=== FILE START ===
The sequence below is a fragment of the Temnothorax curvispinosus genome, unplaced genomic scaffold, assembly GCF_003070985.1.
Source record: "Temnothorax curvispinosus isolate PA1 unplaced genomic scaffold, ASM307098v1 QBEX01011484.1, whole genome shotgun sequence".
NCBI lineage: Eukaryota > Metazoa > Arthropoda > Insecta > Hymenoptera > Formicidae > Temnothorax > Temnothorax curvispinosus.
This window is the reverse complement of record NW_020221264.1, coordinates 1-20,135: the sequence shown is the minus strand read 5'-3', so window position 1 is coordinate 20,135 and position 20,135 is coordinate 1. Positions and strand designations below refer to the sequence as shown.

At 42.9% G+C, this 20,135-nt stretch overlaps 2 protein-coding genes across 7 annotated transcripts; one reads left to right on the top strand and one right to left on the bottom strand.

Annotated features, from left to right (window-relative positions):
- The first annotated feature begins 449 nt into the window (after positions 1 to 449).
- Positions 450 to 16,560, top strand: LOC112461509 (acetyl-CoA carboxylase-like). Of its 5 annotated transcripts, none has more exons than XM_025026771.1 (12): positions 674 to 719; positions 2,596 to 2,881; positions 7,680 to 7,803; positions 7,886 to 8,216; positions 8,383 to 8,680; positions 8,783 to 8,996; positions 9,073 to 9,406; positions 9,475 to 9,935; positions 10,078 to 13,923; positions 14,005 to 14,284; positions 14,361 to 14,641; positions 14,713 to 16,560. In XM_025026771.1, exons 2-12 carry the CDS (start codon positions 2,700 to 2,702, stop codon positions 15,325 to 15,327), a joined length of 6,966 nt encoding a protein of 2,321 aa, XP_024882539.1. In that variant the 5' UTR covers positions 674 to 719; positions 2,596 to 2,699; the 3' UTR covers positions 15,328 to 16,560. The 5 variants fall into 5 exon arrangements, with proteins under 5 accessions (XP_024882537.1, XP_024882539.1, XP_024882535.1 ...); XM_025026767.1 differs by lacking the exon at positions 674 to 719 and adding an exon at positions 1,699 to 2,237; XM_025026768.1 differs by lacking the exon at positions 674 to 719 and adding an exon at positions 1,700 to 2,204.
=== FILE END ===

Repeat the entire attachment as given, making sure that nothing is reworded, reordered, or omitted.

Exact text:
The sequence below is a fragment of the Temnothorax curvispinosus genome, unplaced genomic scaffold, assembly GCF_003070985.1.
Source record: "Temnothorax curvispinosus isolate PA1 unplaced genomic scaffold, ASM307098v1 QBEX01011484.1, whole genome shotgun sequence".
NCBI lineage: Eukaryota > Metazoa > Arthropoda > Insecta > Hymenoptera > Formicidae > Temnothorax > Temnothorax curvispinosus.
This window is the reverse complement of record NW_020221264.1, coordinates 1-20,135: the sequence shown is the minus strand read 5'-3', so window position 1 is coordinate 20,135 and position 20,135 is coordinate 1. Positions and strand designations below refer to the sequence as shown.

At 42.9% G+C, this 20,135-nt stretch overlaps 2 protein-coding genes across 7 annotated transcripts; one reads left to right on the top strand and one right to left on the bottom strand.

Annotated features, from left to right (window-relative positions):
- The first annotated feature begins 449 nt into the window (after positions 1 to 449).
- Positions 450 to 16,560, top strand: LOC112461509 (acetyl-CoA carboxylase-like). Of its 5 annotated transcripts, none has more exons than XM_025026771.1 (12): positions 674 to 719; positions 2,596 to 2,881; positions 7,680 to 7,803; positions 7,886 to 8,216; positions 8,383 to 8,680; positions 8,783 to 8,996; positions 9,073 to 9,406; positions 9,475 to 9,935; positions 10,078 to 13,923; positions 14,005 to 14,284; positions 14,361 to 14,641; positions 14,713 to 16,560. In XM_025026771.1, exons 2-12 carry the CDS (start codon positions 2,700 to 2,702, stop codon positions 15,325 to 15,327), a joined length of 6,966 nt encoding a protein of 2,321 aa, XP_024882539.1. In that variant the 5' UTR covers positions 674 to 719; positions 2,596 to 2,699; the 3' UTR covers positions 15,328 to 16,560. The 5 variants fall into 5 exon arrangements, with proteins under 5 accessions (XP_024882537.1, XP_024882539.1, XP_024882535.1 ...); XM_025026767.1 differs by lacking the exon at positions 674 to 719 and adding an exon at positions 1,699 to 2,237; XM_025026768.1 differs by lacking the exon at positions 674 to 719 and adding an exon at positions 1,700 to 2,204.